If a soothsayer told me that Flamini’s last game for Arsenal would be in that painful UEFA Champions League quarterfinal 4-2 loss to Liverpool in March 2008, I would have given out a few fits of laughter.
Those nightmares of Flamini leaving became a reality but the end of a finish line became the start of a new one. The end of the Flamini era coincided with the start of the Alex Song Dynasty and we can only hope that the Cameroonian gem will be at Arsenal for years to come.
However, Flamini is now a free agent and many Gooners are having mixed emotions on his potential free transfer to Arsenal, just in case Wenger wants to do a Campbell or Lehmann on him.
Before sharing my thoughts on Flamini, I strongly recommend that every Gooner take a peek on @qed_14‘s article giving reasons why Arsenal should take Flamini back.
Would I love to have him back? Absolutely!
You know, I’ve been reading Robert Greene’s The 48 Laws Of Power recently; amazing book I tell you.
One thing I’ve learned is that when someone wronged you in the past and you forgive them, they will be more loyal than a friend because they have more to prove.
If he comes back, he knows he’ll have to do a lot to get the fans back on his side. Plus he’s a decent squad player, much better than the returning Denilson.
He does not need time to adapt to a new league, he’s done it here before. He also knows the team inside out, our strengths and failings. His experience could help.
Add this to the fact that he’s very versatile, he could cover for Bacary Sagna. I’d pick him over Carl Jenkinson and Francis Coquelin anytime. He can equally play at left back and he’ll come cheap.
I see no reason why we should not have him back.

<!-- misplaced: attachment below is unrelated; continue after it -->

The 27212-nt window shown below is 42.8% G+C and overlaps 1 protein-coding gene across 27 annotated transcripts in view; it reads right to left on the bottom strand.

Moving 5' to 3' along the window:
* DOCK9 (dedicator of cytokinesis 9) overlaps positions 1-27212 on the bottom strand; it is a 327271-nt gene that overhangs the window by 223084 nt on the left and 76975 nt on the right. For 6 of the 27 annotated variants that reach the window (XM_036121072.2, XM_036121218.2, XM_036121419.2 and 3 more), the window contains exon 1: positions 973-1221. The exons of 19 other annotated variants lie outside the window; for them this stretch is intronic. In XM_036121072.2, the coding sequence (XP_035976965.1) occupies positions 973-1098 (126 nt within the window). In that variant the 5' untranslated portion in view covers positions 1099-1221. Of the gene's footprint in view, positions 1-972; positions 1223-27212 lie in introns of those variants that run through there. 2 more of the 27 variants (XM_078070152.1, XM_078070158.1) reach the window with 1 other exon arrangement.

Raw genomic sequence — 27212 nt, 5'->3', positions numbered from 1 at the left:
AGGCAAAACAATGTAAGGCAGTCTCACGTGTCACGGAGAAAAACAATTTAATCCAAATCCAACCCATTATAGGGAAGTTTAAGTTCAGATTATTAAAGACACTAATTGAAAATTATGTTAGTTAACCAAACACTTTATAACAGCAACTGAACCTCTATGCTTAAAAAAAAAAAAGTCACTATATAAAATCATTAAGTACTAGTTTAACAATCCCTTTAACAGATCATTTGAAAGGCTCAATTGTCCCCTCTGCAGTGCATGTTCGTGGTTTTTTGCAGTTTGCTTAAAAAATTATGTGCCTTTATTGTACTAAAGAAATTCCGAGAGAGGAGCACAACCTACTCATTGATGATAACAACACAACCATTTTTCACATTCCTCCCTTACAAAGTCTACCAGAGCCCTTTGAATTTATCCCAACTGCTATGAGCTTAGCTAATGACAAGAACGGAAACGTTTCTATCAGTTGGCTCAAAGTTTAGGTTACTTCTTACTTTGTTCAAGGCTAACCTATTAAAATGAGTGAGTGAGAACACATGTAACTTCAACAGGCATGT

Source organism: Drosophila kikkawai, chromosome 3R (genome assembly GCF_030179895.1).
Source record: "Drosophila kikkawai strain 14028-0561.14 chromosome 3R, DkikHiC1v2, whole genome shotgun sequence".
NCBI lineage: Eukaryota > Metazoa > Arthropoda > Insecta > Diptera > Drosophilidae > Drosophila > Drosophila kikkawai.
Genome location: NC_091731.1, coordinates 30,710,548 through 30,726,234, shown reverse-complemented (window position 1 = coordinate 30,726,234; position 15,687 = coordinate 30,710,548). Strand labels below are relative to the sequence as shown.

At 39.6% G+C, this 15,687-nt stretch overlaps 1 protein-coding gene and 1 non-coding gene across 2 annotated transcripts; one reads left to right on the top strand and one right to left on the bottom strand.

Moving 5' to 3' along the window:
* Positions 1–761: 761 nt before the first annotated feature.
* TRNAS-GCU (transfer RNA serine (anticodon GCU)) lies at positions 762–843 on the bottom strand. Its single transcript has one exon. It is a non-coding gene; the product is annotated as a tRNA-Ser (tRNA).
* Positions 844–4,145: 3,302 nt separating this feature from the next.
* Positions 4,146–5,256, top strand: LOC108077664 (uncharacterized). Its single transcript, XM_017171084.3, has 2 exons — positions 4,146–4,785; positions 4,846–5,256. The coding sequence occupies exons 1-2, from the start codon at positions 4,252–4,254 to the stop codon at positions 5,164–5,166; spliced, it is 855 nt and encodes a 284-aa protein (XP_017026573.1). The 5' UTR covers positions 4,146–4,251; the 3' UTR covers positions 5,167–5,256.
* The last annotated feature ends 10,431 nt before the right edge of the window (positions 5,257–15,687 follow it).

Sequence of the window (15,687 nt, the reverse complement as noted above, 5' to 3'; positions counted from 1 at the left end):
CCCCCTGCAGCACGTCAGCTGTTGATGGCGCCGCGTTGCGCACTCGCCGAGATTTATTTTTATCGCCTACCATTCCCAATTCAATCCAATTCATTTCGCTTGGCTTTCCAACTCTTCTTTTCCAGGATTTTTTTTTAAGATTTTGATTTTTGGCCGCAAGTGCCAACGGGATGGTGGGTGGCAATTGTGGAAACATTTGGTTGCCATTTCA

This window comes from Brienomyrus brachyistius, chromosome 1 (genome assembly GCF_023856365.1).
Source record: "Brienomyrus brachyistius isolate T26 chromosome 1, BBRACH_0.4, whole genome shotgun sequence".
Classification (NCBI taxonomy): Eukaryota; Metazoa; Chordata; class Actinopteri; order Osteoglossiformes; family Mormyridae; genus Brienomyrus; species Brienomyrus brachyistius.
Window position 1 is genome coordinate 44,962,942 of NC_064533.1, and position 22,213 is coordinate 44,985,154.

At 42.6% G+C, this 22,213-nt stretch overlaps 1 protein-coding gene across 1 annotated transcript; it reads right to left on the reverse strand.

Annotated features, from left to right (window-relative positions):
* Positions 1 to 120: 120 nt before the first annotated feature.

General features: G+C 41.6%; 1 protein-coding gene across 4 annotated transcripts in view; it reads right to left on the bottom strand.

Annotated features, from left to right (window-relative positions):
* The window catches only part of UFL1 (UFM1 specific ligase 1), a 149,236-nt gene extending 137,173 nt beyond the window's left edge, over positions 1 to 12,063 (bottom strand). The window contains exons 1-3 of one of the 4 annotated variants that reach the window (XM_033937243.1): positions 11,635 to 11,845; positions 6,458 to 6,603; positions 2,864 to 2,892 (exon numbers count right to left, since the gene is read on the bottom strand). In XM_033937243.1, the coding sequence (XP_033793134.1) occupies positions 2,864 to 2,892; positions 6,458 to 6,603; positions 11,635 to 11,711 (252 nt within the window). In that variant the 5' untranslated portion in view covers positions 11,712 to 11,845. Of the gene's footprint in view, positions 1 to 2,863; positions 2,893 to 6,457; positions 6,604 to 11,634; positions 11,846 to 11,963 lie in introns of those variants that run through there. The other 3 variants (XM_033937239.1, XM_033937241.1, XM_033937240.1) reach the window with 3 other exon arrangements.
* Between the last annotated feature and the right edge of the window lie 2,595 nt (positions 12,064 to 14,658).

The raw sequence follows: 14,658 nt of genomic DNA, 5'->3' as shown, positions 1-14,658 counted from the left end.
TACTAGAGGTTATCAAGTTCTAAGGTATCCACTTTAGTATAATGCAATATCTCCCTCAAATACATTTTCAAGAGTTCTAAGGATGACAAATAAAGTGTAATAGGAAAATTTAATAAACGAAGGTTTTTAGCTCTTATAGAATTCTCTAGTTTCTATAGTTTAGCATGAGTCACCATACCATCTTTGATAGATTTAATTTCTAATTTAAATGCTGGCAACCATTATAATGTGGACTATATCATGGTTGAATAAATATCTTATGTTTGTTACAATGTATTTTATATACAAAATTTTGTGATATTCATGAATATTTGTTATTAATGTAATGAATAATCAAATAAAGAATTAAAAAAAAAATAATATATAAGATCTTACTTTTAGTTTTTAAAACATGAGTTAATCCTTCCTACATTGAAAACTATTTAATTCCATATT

These words were culled from that great article by @qed_14.
You don’t stab Arsenal in the back and expect to get a second chance, but Mathieu Flamini deserves a second chance in my opinion.
For starters, he’s 28 years old and he can offer the Gunners four to five more years of his rugged tenacity. He began his career at the club slowly but was integrated into the team, endearing himself with the fans in the 2007/08 campaign.
Let’s remember that Flamini was part of that magnificent quartet that almost secured the Premier League title for Arsenal in that campaign.
While he was the midfield enforcer, Tomas Rosicky and Aliaksandr Hleb provided wit, guile, creativity and flair from the flanks. Fabregas was at the tip of the midfield and he earned himself a place in the 2008 PFA Team of the Year.
Flamini’s work rate is second to none and he’s also a good tackler of the ball. Alex Song supplied 15 assists last season and was very impressive in Arsenal’s final match of the season against West Brom. He enjoyed a free role as Francis Coquelin sat deep.
Bringing in Flamini will liberate Song, allowing him to build on his attacking prowess.
Despite being Arsenal’s chief midfield enforcer, Song had more assists than Aaron Ramsey and Tomas Rosicky put together last season.
The box-to-box role is currently manned by the dependable Mikel Arteta (or Jack Wilshere, if fit), but having Flamini in the squad will allow Arsene Wenger to rotate his team efficiently, especially in games when two holding midfielders are needed.
Alex Song tends to drift away at times, and like Arteta, Flamini has the positional discipline to keep the balance of the midfield while Song is out of position.
He single-handedly marshalled the middle of the park in the 2007/08 campaign without the help of Fabregas, Rosicky and Hleb, who were always further advanced up the pitch doing their jobs.
His versatility cannot be questioned. Flamini is a natural defensive midfielder that has played as a left back for Arsenal, and he also had a stint as a right back in his AC Milan days. With Bacary Sagna still nursing his leg fracture and not expected to come back till Autumn, Flamini will be an ideal back up.
As my friend, @qed_14, rightly said, I’ll take the Flamster over Carl Jenkinson and Francis Coquelin any day, any time.
I’ve shared my thoughts on Mathieu Flamini.
Feel free to share yours as well.